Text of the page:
Tax Planning

Year-End Tax Planning Strategies

At Schultz Financial Group (SFG), we view wealth differently through our Four Capital approach. Our team works with you to build your wealth across Four Capitals – Financial Matters, Physical Well-being, Intellectual Engagement, and Psychological Space. This article focuses on an important aspect of Financial Matters: Year-end tax planning.  Year-end tax planning plays a crucial role in the financial planning process so we reached out to some of our third-party CPA resources to discuss year-end tax planning strategies. 

At Schultz Financial Group, our clients typically have multiple advisors whether it be for legal, estate planning, insurance, real estate, and/or tax matters. We serve as their “orchestra leader” to connect those other advisors together so they all work in harmony to help our clients achieve their goals. One example of this is how SFG collaborates with clients and their tax professionals to identify and execute appropriate year-end tax strategies. Tax strategies vary and are always specific to the client and their unique circumstances. 2020 presents us with a few unique year-end tax planning opportunities. To discuss year-end strategies further, we reached out to Pfrommer & McCune Ltd. and Holthouse, Carlin and Van Trigt, LLP for an interview. 

From Pfrommer & McCune Ltd., an accounting firm in Reno, NV, we talked to shareholders and CPAs Tom Rafferty and Jason Oetjen. As a boutique firm, the team at Pfrommer & McCune have had the opportunity to develop close relationships and personalized tax planning services to best meet each client’s unique needs. 

We also spoke with Cathy Kleineahlbrandt, CPA from Holthouse, Carlin and Van Trigt, LLP (HCVT). HCVT is headquartered in West Los Angeles and has additional offices across California, Utah, Texas, and Arizona. They use a hands-on approach and specialized teams to help cater to a wide variety of client’s tax needs.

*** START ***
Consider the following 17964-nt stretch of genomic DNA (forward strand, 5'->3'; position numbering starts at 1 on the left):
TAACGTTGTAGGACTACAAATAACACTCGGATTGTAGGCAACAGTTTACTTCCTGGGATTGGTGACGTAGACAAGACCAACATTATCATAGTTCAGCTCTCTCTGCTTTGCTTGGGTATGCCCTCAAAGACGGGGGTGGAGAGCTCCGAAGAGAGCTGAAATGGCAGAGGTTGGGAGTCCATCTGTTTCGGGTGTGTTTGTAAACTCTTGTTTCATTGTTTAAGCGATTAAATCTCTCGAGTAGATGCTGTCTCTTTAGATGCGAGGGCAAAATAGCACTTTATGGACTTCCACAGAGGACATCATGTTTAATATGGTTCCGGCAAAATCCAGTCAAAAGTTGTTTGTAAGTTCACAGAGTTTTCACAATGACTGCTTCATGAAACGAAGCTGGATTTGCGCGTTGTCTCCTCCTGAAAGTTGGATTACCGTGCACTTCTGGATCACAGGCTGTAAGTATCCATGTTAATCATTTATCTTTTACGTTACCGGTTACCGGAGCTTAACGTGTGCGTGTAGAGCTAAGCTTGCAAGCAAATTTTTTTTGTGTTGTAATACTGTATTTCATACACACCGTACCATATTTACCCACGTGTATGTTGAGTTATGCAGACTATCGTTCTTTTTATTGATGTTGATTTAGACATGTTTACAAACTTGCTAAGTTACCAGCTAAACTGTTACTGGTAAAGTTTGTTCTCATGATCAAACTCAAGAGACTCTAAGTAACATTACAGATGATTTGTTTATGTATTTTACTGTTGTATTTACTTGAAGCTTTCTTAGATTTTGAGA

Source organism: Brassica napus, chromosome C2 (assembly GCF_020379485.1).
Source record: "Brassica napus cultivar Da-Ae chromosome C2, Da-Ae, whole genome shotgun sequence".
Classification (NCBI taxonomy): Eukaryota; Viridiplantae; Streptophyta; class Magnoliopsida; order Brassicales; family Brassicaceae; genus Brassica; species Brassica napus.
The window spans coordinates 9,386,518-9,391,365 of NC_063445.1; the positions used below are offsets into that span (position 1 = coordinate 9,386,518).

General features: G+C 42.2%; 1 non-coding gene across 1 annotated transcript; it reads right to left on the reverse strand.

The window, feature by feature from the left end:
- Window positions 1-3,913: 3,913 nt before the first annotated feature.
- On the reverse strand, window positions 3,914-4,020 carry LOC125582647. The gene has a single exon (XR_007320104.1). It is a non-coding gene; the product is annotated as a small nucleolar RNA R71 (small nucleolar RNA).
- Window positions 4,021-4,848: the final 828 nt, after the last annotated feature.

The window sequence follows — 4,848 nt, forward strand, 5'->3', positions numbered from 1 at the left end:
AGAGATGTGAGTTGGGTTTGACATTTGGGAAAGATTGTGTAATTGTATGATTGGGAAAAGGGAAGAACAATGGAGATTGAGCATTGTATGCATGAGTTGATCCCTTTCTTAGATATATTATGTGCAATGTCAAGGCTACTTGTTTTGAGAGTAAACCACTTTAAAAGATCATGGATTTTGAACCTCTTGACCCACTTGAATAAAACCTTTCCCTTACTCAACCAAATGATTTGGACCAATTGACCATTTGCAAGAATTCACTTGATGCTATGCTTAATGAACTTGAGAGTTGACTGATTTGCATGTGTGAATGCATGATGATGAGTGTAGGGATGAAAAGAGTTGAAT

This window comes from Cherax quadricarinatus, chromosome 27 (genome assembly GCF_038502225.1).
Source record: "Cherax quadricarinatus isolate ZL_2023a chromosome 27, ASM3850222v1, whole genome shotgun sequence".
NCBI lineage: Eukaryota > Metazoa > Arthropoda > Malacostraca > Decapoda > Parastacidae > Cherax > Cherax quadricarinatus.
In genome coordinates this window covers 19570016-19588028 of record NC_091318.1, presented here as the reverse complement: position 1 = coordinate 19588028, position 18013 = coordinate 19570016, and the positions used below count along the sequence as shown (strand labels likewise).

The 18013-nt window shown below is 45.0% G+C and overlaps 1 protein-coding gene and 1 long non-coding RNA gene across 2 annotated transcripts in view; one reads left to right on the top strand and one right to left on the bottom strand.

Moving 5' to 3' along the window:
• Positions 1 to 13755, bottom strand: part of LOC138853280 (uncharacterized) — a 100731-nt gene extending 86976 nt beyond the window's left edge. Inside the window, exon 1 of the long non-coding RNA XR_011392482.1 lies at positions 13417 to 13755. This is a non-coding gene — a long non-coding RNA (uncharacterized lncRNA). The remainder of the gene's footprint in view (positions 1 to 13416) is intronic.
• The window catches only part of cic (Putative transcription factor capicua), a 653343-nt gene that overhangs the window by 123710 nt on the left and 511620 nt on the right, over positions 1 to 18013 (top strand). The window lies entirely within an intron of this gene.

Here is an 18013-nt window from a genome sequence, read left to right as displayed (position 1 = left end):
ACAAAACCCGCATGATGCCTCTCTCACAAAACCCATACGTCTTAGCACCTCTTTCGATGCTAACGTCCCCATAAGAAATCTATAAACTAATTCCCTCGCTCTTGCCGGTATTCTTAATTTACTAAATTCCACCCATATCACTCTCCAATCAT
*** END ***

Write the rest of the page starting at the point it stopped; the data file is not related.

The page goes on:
Consider Net Worth

When delving into year-end tax planning strategies, Rafferty and Oetjen like to begin by considering the make-up of a client’s net worth. “We’re going to have different planning structures if they’re a business owner or if they’re a retired investor,” Oetjen says. After considering the client’s net worth, Kleineahlbrandt likes to look at what tax bracket her clients are in and consider whether delaying or advancing income makes sense. She also considers significant itemized deductions, such as medical expenses and charitable gifts. Both firms also take into consideration the client’s changing life circumstances. 

Capital Gains and Loss Harvesting

The first tax strategy discussed was capital gain and loss harvesting. Taxpayers may consider harvesting losses to offset any capital gains that may have been recognized earlier this year. Additionally, capital gain harvesting may make sense for taxpayers with investments that have a low cost basis and want to utilize the current capital gains rates. According to Kleineahlbrandt, “Long-term capital gains rates are lower than most marginal income tax brackets and there is potential that these rates will go up.” Kleineahlbrandt handles capital gain and loss harvesting on a case-by-case basis and considers what assets the clients have and what their long-term plan is. Since there are many variables that affect taxes, the client’s whole picture must be considered. “There’s no cookie-cutter answer anymore in my opinion,” Kleineahlbrandt said. For both firms, harvesting gains or losses will be based on client preferences, assets, and what they think will happen in the future. 

Income Planning

Rafferty discussed income planning for business owners. Based on a client’s whole tax picture, the client may want to evaluate the timing of income for the best tax benefit. Itemized deductions, such as the deduction for state and local taxes, also came up. Some clients may consider pushing property tax payments into the following year if allowed. “It’s individually specific…and it’s individually driven based on that client’s [circumstances and outlook],” he said. Two individuals could have the same exact tax scenario and end up with two different approaches to year-end planning.

Charitable Gifting Strategies